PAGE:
Support the right of all UK residents, and of UK citizens living abroad, to vote in general elections and referendums.

Olfa Atig Ben Salah

“I am a Refugee support worker with a local authority and I am helping with the resettlement of refugees and their integration to the community. My husband is teaching at a local university. I am Tunisian and my husband is Greek. We came in 2013 from Greece and I was able to settle in the UK as a spouse of an EU national. For both of us the UK has become our home and we are not giving up on this beautiful country despite this feeling that it’s becoming more and more hostile towards immigrants.

We believe in democracy, however depriving some residents from voting and expressing their opinions does not match with this value. As a UK taxpayer and a person who is contributing so much in building communities cohesion in this country, I should have the opportunity to vote in general elections and referendums. Anyone resident in the country, whatever they do, should have a voice and be able to have a say on how to shape our future.

Zoe Adams Green

Zoe Adams Green left the UK 18 years ago, just after graduating from university. She’s originally from Tamworth and studied German and Russian at the University of Bath.

She was unable to find a suitable job for her skills in the UK, so happily accepted a position as an in-house translator in Germany, where she remained for five years. She then moved to Spain to be closer to family there, and set up her own translation business. After 12 years in Spain, Zoe met her Italian husband, and moved to Rome to marry and start a family. She has lived in Rome since July 2017, and the couple now have a six-month-old baby.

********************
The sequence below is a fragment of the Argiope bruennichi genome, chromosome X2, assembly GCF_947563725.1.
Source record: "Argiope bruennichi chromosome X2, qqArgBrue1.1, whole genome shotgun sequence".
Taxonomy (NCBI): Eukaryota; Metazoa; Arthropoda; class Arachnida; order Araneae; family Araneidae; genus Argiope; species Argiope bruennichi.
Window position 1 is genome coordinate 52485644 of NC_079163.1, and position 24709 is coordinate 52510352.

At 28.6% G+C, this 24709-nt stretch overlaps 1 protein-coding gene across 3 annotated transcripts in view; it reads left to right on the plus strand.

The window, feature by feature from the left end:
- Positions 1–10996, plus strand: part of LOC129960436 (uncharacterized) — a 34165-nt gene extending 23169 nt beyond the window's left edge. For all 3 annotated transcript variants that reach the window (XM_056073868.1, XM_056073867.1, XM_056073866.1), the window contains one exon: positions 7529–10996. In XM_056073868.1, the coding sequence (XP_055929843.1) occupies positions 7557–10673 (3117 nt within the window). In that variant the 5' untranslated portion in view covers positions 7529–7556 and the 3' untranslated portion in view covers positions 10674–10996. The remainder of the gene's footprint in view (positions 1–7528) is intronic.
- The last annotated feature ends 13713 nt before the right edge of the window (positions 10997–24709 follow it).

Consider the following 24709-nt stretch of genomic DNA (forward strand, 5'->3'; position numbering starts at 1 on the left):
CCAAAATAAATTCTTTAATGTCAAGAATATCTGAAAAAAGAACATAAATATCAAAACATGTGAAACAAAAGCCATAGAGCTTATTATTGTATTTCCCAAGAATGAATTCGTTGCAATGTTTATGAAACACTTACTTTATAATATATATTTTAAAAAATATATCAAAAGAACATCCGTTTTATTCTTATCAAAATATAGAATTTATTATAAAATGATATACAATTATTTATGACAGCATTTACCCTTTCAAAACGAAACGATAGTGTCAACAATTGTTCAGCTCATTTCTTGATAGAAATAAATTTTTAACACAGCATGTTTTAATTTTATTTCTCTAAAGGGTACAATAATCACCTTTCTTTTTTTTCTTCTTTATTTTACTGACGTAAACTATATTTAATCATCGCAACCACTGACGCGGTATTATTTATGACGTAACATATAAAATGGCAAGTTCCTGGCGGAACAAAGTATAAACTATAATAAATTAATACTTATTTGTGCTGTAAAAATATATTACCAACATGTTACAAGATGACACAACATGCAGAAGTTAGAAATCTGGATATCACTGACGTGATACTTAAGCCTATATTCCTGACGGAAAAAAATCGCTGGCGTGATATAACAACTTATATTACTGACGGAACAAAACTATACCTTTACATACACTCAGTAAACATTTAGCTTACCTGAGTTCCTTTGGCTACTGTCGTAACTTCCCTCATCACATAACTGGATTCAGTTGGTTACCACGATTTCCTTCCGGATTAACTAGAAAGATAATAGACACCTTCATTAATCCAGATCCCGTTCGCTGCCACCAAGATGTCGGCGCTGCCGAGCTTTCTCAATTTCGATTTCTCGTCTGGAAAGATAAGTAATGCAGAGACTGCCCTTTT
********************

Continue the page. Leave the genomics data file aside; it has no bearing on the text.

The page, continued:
Although Zoe was able to vote in the 2016 referendum, she was disenfranchised soon afterwards. Despite having lived in the EU27 for so long, she is a relatively new arrival to Italy, and will only be eligible to apply for citizenship in May (the residency periods for non-spouses are much longer). The processing time for citizenship applications has recently been increased to four years, so until some time in 2023, as things stand, Zoe will be unable to vote in the UK or in her host country. This leaves her totally disenfranchised – yet unfortunately not exempt from paying taxes despite this dire lack of representation.

Jason Filintras